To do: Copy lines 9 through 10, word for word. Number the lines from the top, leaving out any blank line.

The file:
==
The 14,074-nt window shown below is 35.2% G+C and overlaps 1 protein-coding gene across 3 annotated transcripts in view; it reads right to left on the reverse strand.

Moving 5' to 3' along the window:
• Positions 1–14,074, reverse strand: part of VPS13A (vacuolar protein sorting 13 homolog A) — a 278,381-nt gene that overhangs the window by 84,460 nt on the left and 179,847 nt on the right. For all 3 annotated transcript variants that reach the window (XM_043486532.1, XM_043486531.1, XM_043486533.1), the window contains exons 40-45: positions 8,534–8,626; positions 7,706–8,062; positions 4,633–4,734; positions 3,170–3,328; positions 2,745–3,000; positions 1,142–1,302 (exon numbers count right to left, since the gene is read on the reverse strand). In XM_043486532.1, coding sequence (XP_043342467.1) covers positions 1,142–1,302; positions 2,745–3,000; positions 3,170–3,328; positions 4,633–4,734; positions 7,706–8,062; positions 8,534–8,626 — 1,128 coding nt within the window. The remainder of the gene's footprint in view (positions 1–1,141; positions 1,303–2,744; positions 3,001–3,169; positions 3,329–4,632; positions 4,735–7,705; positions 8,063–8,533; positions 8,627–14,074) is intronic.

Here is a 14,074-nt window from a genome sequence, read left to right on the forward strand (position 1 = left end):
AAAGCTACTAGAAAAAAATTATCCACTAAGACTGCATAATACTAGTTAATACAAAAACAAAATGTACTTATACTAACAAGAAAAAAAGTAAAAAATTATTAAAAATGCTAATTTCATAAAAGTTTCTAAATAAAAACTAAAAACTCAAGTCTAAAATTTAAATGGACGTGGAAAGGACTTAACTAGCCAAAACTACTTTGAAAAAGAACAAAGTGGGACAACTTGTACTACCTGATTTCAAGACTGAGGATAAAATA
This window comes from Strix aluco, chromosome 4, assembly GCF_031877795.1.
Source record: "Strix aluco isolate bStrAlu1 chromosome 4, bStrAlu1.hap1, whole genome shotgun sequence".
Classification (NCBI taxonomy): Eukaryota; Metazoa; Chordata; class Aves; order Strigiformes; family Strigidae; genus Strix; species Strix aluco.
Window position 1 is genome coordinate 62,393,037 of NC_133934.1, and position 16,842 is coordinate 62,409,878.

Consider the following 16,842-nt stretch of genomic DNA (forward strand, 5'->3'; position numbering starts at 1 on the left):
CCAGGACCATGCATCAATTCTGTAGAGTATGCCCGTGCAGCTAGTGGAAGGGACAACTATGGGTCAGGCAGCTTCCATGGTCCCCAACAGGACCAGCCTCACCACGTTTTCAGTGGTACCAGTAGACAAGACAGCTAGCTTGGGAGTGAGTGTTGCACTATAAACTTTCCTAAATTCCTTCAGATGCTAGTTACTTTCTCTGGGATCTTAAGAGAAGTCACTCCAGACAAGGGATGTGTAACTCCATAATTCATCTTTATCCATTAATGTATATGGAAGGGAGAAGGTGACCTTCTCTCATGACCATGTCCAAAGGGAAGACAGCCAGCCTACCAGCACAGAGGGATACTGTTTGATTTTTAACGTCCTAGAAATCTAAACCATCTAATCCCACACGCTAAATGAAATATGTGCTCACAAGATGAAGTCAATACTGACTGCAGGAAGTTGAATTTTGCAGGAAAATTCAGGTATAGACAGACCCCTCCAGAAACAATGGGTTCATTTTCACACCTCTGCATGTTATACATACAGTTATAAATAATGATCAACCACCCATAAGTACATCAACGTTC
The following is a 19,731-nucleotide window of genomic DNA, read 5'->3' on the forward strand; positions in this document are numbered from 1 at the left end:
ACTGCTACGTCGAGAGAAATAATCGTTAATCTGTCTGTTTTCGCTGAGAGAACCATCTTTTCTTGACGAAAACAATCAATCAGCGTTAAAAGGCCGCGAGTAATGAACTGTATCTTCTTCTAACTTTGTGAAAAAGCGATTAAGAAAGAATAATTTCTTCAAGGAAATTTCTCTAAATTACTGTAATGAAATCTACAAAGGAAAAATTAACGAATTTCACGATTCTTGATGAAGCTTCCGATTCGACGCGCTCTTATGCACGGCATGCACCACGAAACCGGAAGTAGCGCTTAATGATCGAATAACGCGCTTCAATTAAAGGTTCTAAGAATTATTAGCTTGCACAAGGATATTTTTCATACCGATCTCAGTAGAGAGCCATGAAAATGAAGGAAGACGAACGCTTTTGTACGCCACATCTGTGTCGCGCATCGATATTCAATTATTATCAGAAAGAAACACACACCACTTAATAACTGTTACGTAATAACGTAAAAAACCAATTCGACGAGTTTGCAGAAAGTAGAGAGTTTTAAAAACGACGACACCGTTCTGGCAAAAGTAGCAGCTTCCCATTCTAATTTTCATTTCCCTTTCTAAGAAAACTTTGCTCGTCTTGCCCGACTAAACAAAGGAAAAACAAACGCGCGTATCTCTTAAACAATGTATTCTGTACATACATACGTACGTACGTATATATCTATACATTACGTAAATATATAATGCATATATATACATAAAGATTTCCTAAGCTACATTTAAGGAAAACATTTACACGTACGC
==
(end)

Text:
Window position 1 is genome coordinate 62,393,037 of NC_133934.1, and position 16,842 is coordinate 62,409,878.

Consider the following 16,842-nt stretch of genomic DNA (forward strand, 5'->3'; position numbering starts at 1 on the left):